Song of the Day: Sir Duke, words and music by Stevie Wonder, is a tribute to birthday boy Duke Ellington. Today also happens to be the birthday of my brother, jazz guitarist Carl Barry, who would sometimes perform this little nugget, with my jazz vocalist sister-in-law Joanne, on club dates. Happy Birthday!
Song of the Day: Where is the Wonder?, words and music by Michael Barr and Dion McGregor, is featured in a sweet arrangement by Peter Matz from today's birthday girl Barbra Streisand's magnificent album, "My Name is Barbra" (audio clip at that link). It was also featured on Streisand's stupendous 1965 TV special of the same name.
Song of the Day: Ben-Hur ("Choral Suite") (audio clips at that link), was composed by Miklos Rozsa and arranged and reconstructed by Daniel Robbins. Happy Easter to my family and to all my Greek and Russian Orthodox friends. And our Rozsa Tribute, which began here, comes to a conclusion. Next year, the tribute will return to mark the Rozsa Centenary!
Song of the Day: Sinfonia Concertante for Violin and Cello, Op. 29, composed by Miklos Rozsa, is one of the maestro's finest concert works. Listen to audio clips from renditions featuring the great violinist Jascha Heifetz, cellist Richard Bock and violinist Igor Gruppman with the New Zealand Symphony Orchestra, and the Philharmonia Hungarica.
I always look forward to the installment on "American Idol" that focuses on the Great American Songbook. Last night's competition round was, for me, the most satisfying yet insofar as most of the contestants were pretty strong. Of course, some of the great standards were "butchered," as one of the contestants admitted, but it was still an entertaining hour.
Tonight, Rod Stewart takes the stage to showcase his take on the standards. I've not been too impressed with his various volumes dedicated to the Golden Era of American songwriting, but I give him credit for mining the gold therein.
In any event, after tonight, another contestant will "bite the dust" (yeah, they did a Queen-focused show last week).
Song of the Day: Quo Vadis ("Choral Suite") was composed by Miklos Rozsa and arranged and reconstructed by Daniel Robbins. Happy Easter to all my Western Christian friends! Listen to audio clips from the suite here and to Mario Lanza, who provides a vocal rendition of the "Lygia" theme from the film.
Song of the Day: El Cid ("Love Theme: The Falcon and the Dove"), music by Miklos Rozsa, lyrics by Paul Francis Webster, was nominated for a 1961 Academy Award for Best Song from the epic film, "El Cid." This was the only "Best Song" nomination of Rozsa's career; it lost out to another great song: "Moon River." Listen to an audio clip of an instrumental version here.
Song of the Day: King of Kings ("Choral Suite"), composed by Miklos Rozsa, arranged and reconstructed by Daniel Robbins, begins a ten-day tribute to Rozsa that will encompass his birthday and the Easter holidays. Given some of the music he wrote for Biblical epics, it's an appropriate coincidence of dates. Today marks the Western Christian Good Friday; I highlight this magnificent choral suite from the film score to the 1961 version of "King of Kings." It was recorded by the Cincinnati Pops Orchestra, with Erich Kunzel conducting, and the Mormon Tabernacle Choir, directed by Craig Jessop. Listen to audio clips from the suite here.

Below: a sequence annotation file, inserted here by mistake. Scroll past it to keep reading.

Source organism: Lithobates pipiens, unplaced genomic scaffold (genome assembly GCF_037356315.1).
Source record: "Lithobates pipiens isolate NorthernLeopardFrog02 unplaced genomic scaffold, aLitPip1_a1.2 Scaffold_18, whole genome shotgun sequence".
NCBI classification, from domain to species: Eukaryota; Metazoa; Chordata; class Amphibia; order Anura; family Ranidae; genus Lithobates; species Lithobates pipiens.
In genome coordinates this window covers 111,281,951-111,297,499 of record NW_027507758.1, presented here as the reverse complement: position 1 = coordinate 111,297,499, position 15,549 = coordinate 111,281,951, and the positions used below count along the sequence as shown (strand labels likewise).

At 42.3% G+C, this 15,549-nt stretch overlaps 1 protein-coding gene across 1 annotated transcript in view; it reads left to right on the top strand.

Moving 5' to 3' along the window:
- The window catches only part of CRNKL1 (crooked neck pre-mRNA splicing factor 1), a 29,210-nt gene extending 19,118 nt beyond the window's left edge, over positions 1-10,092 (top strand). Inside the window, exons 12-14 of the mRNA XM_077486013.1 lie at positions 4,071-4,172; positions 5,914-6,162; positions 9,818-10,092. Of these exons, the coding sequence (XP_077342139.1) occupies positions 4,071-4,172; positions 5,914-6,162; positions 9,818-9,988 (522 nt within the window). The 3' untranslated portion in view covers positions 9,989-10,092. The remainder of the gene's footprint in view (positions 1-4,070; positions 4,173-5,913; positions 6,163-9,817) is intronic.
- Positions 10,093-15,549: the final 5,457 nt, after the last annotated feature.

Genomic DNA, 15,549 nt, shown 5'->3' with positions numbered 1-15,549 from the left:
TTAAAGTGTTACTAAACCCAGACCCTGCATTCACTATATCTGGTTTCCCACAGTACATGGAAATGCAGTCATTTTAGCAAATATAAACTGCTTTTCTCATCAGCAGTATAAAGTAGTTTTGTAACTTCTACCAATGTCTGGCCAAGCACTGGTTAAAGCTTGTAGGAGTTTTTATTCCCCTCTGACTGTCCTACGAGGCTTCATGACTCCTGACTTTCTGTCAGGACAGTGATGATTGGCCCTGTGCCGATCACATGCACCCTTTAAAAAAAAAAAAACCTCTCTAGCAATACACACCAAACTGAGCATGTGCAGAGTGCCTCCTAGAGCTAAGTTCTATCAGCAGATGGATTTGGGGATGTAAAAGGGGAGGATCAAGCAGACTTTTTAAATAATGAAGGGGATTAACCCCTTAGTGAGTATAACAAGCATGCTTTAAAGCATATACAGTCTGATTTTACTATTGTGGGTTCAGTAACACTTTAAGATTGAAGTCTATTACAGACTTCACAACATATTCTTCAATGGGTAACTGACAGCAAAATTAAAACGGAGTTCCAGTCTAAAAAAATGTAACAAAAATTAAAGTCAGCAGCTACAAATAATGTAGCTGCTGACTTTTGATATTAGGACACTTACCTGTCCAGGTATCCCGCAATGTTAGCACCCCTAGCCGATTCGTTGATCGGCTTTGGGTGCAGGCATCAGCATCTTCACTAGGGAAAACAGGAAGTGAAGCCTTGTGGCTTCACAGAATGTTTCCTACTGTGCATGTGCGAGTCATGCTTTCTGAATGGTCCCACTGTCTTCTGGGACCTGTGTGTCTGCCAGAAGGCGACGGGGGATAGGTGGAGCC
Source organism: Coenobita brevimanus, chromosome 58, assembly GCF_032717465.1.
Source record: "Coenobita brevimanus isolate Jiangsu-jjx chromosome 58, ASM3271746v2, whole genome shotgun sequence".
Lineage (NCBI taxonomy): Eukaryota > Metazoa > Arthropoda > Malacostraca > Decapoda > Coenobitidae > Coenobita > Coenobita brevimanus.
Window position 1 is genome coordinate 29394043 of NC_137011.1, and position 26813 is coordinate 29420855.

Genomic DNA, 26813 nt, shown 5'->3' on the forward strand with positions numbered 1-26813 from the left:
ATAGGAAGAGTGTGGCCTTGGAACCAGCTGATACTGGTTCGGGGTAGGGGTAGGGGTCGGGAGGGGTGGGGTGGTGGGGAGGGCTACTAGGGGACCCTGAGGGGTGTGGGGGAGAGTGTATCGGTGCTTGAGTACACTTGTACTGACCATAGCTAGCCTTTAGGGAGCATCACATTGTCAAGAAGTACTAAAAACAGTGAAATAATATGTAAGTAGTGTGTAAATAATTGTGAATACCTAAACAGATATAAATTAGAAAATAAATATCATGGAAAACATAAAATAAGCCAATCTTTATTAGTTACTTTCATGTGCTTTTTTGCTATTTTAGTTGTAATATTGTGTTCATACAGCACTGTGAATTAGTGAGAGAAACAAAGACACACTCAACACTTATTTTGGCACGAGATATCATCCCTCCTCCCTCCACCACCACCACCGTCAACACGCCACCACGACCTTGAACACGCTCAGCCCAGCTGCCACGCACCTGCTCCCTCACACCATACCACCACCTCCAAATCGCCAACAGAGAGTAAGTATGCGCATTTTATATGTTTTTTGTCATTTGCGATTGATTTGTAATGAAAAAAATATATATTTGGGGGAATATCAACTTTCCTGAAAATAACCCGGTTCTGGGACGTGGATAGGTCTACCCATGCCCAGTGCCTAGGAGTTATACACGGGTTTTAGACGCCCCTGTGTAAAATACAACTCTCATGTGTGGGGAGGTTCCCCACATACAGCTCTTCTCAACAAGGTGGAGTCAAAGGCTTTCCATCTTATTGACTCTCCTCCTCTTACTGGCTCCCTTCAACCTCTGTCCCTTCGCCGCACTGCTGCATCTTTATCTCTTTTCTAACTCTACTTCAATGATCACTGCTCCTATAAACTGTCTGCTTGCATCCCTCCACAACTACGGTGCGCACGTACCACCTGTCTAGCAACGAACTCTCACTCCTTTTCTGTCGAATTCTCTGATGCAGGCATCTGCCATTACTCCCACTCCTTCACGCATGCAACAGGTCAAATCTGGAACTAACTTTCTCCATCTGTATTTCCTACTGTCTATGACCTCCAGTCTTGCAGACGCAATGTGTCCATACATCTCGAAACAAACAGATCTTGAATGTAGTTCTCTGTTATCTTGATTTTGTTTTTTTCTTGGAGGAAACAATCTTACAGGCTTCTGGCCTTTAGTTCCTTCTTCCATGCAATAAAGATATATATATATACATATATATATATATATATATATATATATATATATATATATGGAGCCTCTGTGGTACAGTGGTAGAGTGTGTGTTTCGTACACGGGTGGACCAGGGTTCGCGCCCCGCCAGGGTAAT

Song of the Day: Moonlight Sonata (aka "Piano Sonata No. 14, C-Sharp Minor, Op. 27, No. 2") is one of the great compositions of Ludwig van Beethoven. A full moon today... how apropos! Listen to an audio clip here.
Yesterday, the Yanks took the ninth consecutive Opening Day in Da Bronx. And they did it with "Captain Clout."
Not to be sacrilegious or anything, but HALLELUAH and HOSANNA IN THE HIGHEST (the Western Palm Sunday has arrived, hasn't it?). I finished preparing the Spring 2006 issue of The Journal of Ayn Rand Studies, and I am delighted that it's now going into production. Readers should expect it sometime in the late Spring.
It's going to be a really nice issue for those who are especially interested in Ayn Rand's ethics. JARS had published two critical essays on Rand's ethics some time ago, one written by Eric Mack and the other by Douglas Rasmussen. The essays elicited replies in the forthcoming issue from Tibor Machan and Frank Bubb, and both Mack and Rasmussen have written rejoinders. In addition, we have a very interesting exchange on the issue of egoism and individual rights, which features a contribution from Robert Bass, replies from Chris Cathcart and Robert Campbell, and a rejoinder from Bass.
The second half of the issue features essays on epistemology (Jetton), Rand's descriptive style (Saint-Andre), Atlas Shrugged and Quo Vadis (Keefner), Thomas Szasz and Ayn Rand (Sheldon Richman), and reviews of Stephen Hicks's book on postmodernism (Hocutt), Ed Younkins's book Capitalism and Commerce (Yates), and Robert Mayhew's edited volume on Rand's Q&A's (Brown).
Abstracts and contributor biographies will be made available online when the issue is published and ready for shipment.
Meanwhile, I was just alerted to an ongoing debate at SOLO-Passion, which, apparently, has given rise to some familiar criticism of JARS, a journal that remains near and dear to my heart.
As readers of Notablog are well aware, I resolved at the beginning of December 2005 that I would not be posting to forums anymore. Aside from the occasional cross-post to Liberty and Power Group Blog or the Mises Economics Blog, I have stopped posting to the nearly two dozen forums on which I was once an avid participant. My reputation for spreading myself around led SOLO founder Lindsay Perigo to once dub me "Her Royal Whoreness." Well, this whore has retired to the quiet life of research, writing, and editing. There are just so many hours in the day, and I have chosen to focus my efforts on the things that are most important: My work done my way on my time. Naturally, therefore, Notablog has become the primary place for my regular musings on everything from music to foreign policy.